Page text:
By Library of Congress
Women veterans hold many roles, including that of mothers, but their contributions have often gone unrecognized, according to experts.
Mothers have volunteered to serve in the military since the Revolutionary War, where they held traditional roles as nurses, seamstresses or cooks and, since 2015, in designated frontline combat roles. On Thursday, May 6 at 12 p.m. EST, the Library of Congress Veterans History Project (VHP) invites the public to a virtual panel titled “Motherhood and the Military” through the VHP Facebook page. The panelists and moderator will be available to answer questions and address remarks in the comments section.
Women were 16.5 percent of all active-duty personnel in 2018 and make up 10 percent of all military veterans, a percentage that is likely to increase rapidly in the next decade, according to Pentagon data. Women veterans hold many roles, including that of mothers, but their contributions have often gone unrecognized, according to experts.
Ahead of Mother’s Day, the panel will explore the intersection of the role of mothers and their connection to the military through the personal experiences of four women veterans.
“These strong women, just like those who came before them, remind us that while motherhood itself can be a full-time job, some mothers choose to continue serving in the Armed Forces. They juggle the trials of parenting with the responsibility of maintaining operations, coping with deployment and the uncertainty that can come with it all,” said Elizabeth Estabrooks, acting executive director of the U.S. Department of Veterans Affairs Center for Women Veterans, and the panel’s moderator.
The discussion will include special introductions by Senators Tammy Duckworth, D-Ill, and Joni Ernst, R-Iowa, both of whom are military veterans and mothers and serve on the Senate Armed Services Committee. Duckworth, an Iraq war veteran, is the first female double amputee to serve in the Senate, while Ernst was the first female combat veteran to serve in that chamber.
“The dual roles of mother and soldier are not uncommon, but too often the story of service, sacrifice and the impact on individual families goes untold,” said Duckworth, who made history in 2018 when she took her newborn baby to a Senate floor vote, just weeks after giving birth.
For her part, Ernst, a former company commander in Kuwait and Iraq, said it wasn’t easy for her to leave her little girl for deployments “halfway across the world.”
“That experience left me with a deep appreciation for the sacrifice our military families make, particularly our moms in uniform,” said Ernst, the first woman to represent Iowa in Congress.
The panel will feature mothers from different military branches who have served our nation through various generations and armed conflicts. They will discuss the trials of parenting and fulfilling operational obligations, coping with the heartache of deployments and separations and the uncertainty that comes with military service.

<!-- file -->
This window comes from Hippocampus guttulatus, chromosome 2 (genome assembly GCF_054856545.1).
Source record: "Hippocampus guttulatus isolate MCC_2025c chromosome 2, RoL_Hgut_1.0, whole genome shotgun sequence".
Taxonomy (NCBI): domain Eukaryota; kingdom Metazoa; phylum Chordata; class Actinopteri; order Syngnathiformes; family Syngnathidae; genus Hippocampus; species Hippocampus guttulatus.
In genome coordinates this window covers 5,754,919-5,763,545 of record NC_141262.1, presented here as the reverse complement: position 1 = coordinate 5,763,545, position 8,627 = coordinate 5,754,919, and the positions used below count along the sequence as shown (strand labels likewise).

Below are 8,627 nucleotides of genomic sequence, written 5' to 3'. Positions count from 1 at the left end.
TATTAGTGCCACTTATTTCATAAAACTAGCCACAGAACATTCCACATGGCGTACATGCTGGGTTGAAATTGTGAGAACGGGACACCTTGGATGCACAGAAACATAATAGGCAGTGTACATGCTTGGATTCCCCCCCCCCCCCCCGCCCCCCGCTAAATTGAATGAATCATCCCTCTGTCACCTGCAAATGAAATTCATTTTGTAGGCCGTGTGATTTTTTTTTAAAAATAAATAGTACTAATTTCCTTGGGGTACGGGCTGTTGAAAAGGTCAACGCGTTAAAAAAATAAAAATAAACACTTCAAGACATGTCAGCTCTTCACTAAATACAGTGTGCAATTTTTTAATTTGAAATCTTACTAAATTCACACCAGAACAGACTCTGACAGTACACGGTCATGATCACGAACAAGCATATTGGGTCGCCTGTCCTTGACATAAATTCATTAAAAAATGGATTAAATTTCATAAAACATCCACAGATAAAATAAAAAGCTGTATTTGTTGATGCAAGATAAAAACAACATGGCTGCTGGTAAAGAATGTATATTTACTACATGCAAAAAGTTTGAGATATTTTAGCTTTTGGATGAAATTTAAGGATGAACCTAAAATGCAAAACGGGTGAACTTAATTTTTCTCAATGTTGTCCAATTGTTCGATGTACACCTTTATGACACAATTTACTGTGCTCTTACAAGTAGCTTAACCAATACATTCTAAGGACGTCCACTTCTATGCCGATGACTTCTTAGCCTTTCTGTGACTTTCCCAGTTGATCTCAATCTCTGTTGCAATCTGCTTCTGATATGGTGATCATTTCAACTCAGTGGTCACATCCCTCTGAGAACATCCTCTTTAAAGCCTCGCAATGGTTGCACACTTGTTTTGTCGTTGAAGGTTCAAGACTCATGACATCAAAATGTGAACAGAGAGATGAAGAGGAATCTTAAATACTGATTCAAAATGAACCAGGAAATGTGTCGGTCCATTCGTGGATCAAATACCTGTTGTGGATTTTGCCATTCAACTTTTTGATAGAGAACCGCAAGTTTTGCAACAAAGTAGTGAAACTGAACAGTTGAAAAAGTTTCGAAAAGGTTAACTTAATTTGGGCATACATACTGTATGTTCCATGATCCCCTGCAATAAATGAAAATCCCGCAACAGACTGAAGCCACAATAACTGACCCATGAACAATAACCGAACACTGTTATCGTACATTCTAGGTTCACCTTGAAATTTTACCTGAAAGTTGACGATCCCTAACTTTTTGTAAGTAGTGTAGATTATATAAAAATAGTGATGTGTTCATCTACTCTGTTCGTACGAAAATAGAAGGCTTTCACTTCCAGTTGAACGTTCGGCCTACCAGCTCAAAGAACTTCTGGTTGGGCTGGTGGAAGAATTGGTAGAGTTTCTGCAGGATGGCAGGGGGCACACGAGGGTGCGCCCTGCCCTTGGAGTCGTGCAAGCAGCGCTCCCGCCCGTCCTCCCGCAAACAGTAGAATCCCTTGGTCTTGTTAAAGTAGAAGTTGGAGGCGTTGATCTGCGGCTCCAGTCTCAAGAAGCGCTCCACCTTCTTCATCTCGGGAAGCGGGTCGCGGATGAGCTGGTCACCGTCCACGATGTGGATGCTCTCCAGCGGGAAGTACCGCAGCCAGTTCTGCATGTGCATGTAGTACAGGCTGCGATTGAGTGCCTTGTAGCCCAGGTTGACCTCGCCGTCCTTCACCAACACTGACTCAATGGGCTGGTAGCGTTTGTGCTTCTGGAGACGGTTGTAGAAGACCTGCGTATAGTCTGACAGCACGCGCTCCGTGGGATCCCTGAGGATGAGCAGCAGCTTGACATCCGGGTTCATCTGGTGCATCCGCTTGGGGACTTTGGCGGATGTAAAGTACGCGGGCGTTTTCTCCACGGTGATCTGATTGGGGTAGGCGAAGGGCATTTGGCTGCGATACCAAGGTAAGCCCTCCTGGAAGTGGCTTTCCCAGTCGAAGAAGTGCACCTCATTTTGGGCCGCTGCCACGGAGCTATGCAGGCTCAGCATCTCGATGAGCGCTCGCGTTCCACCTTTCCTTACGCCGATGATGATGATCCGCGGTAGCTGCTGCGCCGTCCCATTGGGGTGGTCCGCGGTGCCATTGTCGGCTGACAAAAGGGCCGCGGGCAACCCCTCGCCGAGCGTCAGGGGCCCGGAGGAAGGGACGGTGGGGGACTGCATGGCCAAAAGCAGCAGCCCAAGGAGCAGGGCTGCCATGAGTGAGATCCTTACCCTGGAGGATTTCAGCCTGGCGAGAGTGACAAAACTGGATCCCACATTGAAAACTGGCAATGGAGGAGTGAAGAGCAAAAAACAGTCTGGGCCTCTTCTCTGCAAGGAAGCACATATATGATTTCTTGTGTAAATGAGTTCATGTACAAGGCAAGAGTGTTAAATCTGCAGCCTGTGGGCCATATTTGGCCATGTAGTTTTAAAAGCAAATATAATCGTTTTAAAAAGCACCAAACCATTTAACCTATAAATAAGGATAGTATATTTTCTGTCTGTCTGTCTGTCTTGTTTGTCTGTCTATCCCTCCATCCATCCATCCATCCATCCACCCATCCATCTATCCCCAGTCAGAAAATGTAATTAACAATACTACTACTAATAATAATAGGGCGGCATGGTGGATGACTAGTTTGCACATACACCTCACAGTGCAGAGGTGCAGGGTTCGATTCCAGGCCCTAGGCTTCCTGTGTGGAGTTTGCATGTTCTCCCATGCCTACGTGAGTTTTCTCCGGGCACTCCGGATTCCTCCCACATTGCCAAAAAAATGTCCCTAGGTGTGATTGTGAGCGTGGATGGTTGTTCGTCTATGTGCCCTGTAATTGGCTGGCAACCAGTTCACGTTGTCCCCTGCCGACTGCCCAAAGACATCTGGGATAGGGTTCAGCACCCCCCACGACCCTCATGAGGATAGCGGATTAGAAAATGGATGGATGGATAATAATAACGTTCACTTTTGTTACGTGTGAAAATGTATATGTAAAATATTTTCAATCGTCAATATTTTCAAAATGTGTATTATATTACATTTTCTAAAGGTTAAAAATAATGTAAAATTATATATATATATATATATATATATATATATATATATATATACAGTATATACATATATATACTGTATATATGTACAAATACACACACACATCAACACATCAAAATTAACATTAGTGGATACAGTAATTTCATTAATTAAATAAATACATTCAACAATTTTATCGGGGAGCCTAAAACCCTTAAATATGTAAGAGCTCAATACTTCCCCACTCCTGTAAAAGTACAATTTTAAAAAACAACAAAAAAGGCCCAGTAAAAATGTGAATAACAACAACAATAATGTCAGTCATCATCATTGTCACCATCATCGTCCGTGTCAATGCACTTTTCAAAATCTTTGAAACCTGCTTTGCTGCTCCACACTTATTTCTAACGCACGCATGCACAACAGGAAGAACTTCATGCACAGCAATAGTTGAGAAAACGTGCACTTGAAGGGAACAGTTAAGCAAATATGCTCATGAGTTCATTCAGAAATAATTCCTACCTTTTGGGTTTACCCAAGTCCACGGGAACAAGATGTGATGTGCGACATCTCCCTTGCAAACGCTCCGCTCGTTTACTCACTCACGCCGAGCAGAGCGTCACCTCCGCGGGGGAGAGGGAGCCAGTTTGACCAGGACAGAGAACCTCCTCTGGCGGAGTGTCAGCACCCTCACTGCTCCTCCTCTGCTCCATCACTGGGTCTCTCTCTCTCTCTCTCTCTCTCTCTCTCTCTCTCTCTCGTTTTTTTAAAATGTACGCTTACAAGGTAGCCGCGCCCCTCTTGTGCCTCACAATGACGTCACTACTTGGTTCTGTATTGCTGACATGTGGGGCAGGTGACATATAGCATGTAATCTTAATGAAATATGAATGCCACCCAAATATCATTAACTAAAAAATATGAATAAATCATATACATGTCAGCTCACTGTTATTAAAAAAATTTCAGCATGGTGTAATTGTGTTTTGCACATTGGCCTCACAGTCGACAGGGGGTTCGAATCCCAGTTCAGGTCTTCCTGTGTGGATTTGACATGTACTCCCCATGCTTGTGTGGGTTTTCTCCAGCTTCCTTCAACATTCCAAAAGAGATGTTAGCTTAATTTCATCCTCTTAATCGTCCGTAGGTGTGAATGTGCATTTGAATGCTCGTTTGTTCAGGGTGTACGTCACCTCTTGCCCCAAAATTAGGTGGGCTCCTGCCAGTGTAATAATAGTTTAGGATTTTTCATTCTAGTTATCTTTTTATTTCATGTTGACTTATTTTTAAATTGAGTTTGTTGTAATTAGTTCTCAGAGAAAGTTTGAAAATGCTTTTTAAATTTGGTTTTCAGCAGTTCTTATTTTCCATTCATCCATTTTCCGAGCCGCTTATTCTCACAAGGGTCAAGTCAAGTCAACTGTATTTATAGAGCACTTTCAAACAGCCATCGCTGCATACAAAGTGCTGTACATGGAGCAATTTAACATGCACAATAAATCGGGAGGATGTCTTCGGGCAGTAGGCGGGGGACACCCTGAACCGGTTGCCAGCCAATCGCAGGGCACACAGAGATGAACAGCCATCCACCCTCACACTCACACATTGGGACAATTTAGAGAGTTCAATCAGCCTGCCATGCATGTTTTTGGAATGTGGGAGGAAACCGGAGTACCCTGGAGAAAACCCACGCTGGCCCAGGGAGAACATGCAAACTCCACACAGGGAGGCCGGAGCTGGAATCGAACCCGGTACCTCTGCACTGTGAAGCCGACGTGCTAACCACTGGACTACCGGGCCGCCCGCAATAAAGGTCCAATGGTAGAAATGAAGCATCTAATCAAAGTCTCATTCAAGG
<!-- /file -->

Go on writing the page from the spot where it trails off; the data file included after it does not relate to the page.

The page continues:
Panelists for the program include:
- Chief Warrant Officer 5 Candy Martin (U.S. Army, retired) — Martin served 38 years with the U.S. Army Reserves, including a deployment to Iraq in 2005. Her son, Lt. Tom Martin, was killed in action two years later. She remains very active in the veteran community and with American Gold Star Mothers, Inc.
- Command Sgt. Major Rue Mayweather (U.S. Army, retired) — Mayweather served 30 years in the U.S. Army. She and her son, Capt. Kenieth Mayweather, both deployed to Iraq in 2014 in support of Operation New Dawn.
Rupa Dainer (U.S. Navy veteran) — Dainer remembers having “50,000 emotions” when she learned of her deployment to Afghanistan in the parking lot of her daughters’ daycare in 2010. The Navy doctor going off to war helped her daughters, only 4 and 2 years old at the time, get through deployment with videos she made before she left, photos, and a calendar to track the days.
- Mary Dever (U.S. Air Force veteran) — Dever served as an embedded Air Force broadcast journalist in Iraq and Afghanistan. She later became an instructor for the final three of her 10 years of service. When she became pregnant, she fought for her extended maternity leave and relied on an online support group for moms in uniform. Not wanting to leave her son for a new deployment, Dever left the military and started to work with Disabled American Veterans.
Congress created the Veterans History Project in 2000 to collect, preserve and make accessible the firsthand remembrances of United States war veterans from World War I through the more recent conflicts in Iraq and Afghanistan, so that future generations may hear directly from veterans and better understand the realities of military service. For more information, visit www.loc.gov/vets/ or call the toll-free message line at (888) 371-5848. Subscribe to the VHP RSS to receive periodic updates of VHP news. Follow VHP on Facebook @vetshistoryproject.
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